subsequent to said step of interleaving, transmitting said plurality of data blocks from a data transmitting device to terminals of said data transmission system.
18. A method of transmitting data comprising a plurality of data blocks including k time-critical data blocks, k being an integer greater than or equal to 2, and one non-time-critical data block, each of said data blocks including at least one data unit, said method comprising:
forming a plurality of data packets, each having a length of n data units;
reserving at least two data packets for data units of said time-critical data blocks, and at least one of said data packets for data units of non-time-critical data blocks;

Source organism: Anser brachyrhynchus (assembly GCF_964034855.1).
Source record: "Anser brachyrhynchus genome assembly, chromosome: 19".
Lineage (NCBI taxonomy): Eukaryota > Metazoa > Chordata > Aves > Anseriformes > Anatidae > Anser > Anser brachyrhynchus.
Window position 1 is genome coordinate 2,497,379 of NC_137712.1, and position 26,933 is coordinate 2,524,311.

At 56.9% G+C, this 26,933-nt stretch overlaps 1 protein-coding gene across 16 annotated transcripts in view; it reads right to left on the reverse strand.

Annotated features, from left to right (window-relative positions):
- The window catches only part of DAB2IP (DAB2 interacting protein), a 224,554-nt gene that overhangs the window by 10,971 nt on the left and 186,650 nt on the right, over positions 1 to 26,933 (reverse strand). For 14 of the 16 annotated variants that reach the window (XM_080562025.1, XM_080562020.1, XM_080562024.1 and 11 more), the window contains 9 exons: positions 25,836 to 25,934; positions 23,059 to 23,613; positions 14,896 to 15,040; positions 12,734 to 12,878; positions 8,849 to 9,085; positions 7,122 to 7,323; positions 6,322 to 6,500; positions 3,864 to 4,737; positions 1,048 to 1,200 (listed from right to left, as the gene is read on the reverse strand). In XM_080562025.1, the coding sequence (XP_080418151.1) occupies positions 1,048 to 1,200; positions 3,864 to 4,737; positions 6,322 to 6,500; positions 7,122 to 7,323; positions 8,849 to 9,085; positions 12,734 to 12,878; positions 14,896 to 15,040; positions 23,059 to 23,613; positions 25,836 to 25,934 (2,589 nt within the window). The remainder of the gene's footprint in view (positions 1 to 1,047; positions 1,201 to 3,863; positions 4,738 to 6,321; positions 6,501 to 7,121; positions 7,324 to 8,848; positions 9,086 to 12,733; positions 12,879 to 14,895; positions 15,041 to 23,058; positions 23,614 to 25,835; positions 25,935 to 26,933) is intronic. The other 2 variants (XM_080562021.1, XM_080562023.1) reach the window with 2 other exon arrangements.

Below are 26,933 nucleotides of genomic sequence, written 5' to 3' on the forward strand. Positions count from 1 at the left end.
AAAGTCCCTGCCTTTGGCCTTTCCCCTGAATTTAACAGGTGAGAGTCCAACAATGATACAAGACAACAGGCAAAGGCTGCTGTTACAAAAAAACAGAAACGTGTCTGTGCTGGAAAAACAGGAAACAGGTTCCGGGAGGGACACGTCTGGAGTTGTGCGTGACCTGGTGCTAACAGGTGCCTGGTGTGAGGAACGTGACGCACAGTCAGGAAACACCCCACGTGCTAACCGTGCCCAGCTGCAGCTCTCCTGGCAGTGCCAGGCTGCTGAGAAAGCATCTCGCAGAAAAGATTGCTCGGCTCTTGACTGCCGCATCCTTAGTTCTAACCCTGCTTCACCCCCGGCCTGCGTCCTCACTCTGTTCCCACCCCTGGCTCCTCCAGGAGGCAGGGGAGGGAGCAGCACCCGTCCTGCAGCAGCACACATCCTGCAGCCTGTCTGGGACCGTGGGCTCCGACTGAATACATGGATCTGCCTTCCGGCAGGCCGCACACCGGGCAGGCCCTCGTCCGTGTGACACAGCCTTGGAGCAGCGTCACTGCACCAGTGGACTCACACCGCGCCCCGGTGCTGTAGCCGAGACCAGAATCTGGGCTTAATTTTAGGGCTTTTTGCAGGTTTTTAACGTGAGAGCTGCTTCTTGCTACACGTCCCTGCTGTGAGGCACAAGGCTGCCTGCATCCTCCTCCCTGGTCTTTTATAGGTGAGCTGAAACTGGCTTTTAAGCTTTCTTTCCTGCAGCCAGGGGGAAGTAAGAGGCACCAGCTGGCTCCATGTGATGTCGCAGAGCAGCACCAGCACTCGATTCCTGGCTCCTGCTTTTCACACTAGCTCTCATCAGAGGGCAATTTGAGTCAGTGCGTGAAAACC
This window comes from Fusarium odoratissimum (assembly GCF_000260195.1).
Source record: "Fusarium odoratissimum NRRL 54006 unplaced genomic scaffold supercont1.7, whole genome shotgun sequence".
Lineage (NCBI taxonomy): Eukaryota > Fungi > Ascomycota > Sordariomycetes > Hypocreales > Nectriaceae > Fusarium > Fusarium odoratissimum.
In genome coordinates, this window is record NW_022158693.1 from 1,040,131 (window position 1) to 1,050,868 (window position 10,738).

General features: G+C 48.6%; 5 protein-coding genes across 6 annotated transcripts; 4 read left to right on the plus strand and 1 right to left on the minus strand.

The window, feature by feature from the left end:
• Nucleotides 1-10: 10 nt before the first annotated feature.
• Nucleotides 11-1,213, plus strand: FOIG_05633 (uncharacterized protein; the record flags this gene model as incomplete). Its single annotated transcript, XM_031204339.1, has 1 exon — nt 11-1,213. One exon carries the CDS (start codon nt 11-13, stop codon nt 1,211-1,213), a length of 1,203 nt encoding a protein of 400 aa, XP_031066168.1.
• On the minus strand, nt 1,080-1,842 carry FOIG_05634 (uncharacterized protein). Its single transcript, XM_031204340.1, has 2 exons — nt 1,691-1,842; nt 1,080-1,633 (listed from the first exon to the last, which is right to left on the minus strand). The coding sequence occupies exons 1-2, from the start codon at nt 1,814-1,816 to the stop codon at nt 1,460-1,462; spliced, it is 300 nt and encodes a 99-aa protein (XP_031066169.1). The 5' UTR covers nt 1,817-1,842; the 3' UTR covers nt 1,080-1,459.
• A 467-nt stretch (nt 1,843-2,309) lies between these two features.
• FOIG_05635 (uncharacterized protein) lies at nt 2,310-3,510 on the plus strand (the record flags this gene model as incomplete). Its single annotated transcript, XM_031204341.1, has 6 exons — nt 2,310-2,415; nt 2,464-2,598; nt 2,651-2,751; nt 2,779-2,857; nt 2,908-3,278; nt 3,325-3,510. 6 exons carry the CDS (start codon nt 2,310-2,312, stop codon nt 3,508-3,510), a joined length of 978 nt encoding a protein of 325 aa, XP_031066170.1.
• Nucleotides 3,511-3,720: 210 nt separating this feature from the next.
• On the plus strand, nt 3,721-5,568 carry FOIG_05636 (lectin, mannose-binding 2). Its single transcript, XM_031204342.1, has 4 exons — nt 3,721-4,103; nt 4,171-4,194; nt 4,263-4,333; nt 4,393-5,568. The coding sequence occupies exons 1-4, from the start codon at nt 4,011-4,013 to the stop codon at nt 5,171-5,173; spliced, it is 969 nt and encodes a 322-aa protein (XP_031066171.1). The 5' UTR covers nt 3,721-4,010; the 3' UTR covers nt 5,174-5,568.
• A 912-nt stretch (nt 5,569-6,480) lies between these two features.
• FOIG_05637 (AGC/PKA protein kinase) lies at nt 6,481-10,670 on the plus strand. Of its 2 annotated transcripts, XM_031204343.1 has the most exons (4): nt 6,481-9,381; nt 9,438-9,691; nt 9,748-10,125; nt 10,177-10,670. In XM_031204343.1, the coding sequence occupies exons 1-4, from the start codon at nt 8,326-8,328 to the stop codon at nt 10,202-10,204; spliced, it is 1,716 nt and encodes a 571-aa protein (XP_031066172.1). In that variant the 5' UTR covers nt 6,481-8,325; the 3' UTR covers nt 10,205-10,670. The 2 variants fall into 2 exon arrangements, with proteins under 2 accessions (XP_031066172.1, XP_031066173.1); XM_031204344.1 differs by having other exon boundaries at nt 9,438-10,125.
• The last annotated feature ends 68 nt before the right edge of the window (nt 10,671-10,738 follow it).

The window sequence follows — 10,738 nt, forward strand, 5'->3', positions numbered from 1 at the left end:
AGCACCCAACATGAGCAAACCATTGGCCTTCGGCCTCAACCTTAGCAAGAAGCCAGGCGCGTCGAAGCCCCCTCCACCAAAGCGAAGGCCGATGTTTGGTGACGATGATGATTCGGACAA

filling said at least one data packet that is reserved for data units of said non-time-critical data blocks continuously and sequentially with data units of said non-time-critical data block; and
filling said at least two packets that are reserved for data units of said time-critical data blocks by filling each packet with n/k data units for a first time-critical data block, and the remaining length of said at least two data packets consecutively with n/k data units of each remaining one of the time-critical data blocks;
transmitting data units of said data packets during a transmission period according to an interleaving process in which data for each particular packet address are transmitted sequentially as among the respective packets, whereby data of the k time-critical data blocks is transmitted during a different 1/k portion of the transmission period.
Description
CROSS REFERENCE TO RELATED APPLICATION